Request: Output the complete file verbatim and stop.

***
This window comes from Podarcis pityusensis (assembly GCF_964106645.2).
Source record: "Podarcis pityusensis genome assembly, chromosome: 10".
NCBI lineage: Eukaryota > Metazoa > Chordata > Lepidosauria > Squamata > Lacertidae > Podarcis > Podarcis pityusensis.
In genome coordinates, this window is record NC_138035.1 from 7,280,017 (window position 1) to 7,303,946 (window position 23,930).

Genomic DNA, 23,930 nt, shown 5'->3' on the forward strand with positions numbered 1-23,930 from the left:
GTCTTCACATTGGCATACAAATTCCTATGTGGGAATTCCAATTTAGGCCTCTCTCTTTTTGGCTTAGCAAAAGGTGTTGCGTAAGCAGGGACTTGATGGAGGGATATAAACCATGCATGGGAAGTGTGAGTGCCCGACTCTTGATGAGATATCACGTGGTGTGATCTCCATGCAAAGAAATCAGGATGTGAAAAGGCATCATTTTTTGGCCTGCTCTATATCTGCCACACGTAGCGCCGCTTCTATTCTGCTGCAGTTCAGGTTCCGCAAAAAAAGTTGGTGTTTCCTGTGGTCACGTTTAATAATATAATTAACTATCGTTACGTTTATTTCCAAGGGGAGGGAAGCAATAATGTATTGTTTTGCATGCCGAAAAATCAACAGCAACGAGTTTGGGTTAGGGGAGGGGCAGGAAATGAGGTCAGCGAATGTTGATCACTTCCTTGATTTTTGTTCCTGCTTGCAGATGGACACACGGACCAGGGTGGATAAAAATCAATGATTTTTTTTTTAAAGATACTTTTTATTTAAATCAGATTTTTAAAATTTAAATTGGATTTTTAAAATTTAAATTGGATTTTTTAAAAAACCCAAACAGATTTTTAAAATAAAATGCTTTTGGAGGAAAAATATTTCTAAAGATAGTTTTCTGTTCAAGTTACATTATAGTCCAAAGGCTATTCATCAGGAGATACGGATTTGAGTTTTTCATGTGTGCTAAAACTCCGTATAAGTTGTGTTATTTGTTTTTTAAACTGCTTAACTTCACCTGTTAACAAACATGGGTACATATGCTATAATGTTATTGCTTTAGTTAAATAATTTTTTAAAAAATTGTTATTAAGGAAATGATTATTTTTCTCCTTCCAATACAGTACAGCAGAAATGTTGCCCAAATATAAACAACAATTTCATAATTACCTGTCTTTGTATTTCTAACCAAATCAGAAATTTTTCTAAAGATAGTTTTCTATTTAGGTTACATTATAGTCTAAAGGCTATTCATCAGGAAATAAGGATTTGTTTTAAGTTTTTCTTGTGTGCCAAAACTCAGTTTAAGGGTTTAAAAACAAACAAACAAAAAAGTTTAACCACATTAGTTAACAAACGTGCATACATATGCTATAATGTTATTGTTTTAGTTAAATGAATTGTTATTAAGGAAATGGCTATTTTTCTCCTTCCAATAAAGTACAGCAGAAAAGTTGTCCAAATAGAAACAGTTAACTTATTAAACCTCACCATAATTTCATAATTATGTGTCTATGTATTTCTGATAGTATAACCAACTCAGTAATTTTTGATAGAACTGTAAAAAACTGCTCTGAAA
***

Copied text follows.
This window comes from Podarcis pityusensis (assembly GCF_964106645.2).
Source record: "Podarcis pityusensis genome assembly, chromosome: 10".
NCBI lineage: Eukaryota > Metazoa > Chordata > Lepidosauria > Squamata > Lacertidae > Podarcis > Podarcis pityusensis.
In genome coordinates, this window is record NC_138035.1 from 7,280,017 (window position 1) to 7,303,946 (window position 23,930).

Genomic DNA, 23,930 nt, shown 5'->3' on the forward strand with positions numbered 1-23,930 from the left:
GTCTTCACATTGGCATACAAATTCCTATGTGGGAATTCCAATTTAGGCCTCTCTCTTTTTGGCTTAGCAAAAGGTGTTGCGTAAGCAGGGACTTGATGGAGGGATATAAACCATGCATGGGAAGTGTGAGTGCCCGACTCTTGATGAGATATCACGTGGTGTGATCTCCATGCAAAGAAATCAGGATGTGAAAAGGCATCATTTTTTGGCCTGCTCTATATCTGCCACACGTAGCGCCGCTTCTATTCTGCTGCAGTTCAGGTTCCGCAAAAAAAGTTGGTGTTTCCTGTGGTCACGTTTAATAATATAATTAACTATCGTTACGTTTATTTCCAAGGGGAGGGAAGCAATAATGTATTGTTTTGCATGCCGAAAAATCAACAGCAACGAGTTTGGGTTAGGGGAGGGGCAGGAAATGAGGTCAGCGAATGTTGATCACTTCCTTGATTTTTGTTCCTGCTTGCAGATGGACACACGGACCAGGGTGGATAAAAATCAATGATTTTTTTTTTAAAGATACTTTTTATTTAAATCAGATTTTTAAAATTTAAATTGGATTTTTAAAATTTAAATTGGATTTTTTAAAAAACCCAAACAGATTTTTAAAATAAAATGCTTTTGGAGGAAAAATATTTCTAAAGATAGTTTTCTGTTCAAGTTACATTATAGTCCAAAGGCTATTCATCAGGAGATACGGATTTGAGTTTTTCATGTGTGCTAAAACTCCGTATAAGTTGTGTTATTTGTTTTTTAAACTGCTTAACTTCACCTGTTAACAAACATGGGTACATATGCTATAATGTTATTGCTTTAGTTAAATAATTTTTTAAAAAATTGTTATTAAGGAAATGATTATTTTTCTCCTTCCAATACAGTACAGCAGAAATGTTGCCCAAATATAAACAACAATTTCATAATTACCTGTCTTTGTATTTCTAACCAAATCAGAAATTTTTCTAAAGATAGTTTTCTATTTAGGTTACATTATAGTCTAAAGGCTATTCATCAGGAAATAAGGATTTGTTTTAAGTTTTTCTTGTGTGCCAAAACTCAGTTTAAGGGTTTAAAAACAAACAAACAAAAAAGTTTAACCACATTAGTTAACAAACGTGCATACATATGCTATAATGTTATTGTTTTAGTTAAATGAATTGTTATTAAGGAAATGGCTATTTTTCTCCTTCCAATAAAGTACAGCAGAAAAGTTGTCCAAATAGAAACAGTTAACTTATTAAACCTCACCATAATTTCATAATTATGTGTCTATGTATTTCTGATAGTATAACCAACTCAGTAATTTTTGATAGAACTGTAAAAAACTGCTCTGAAA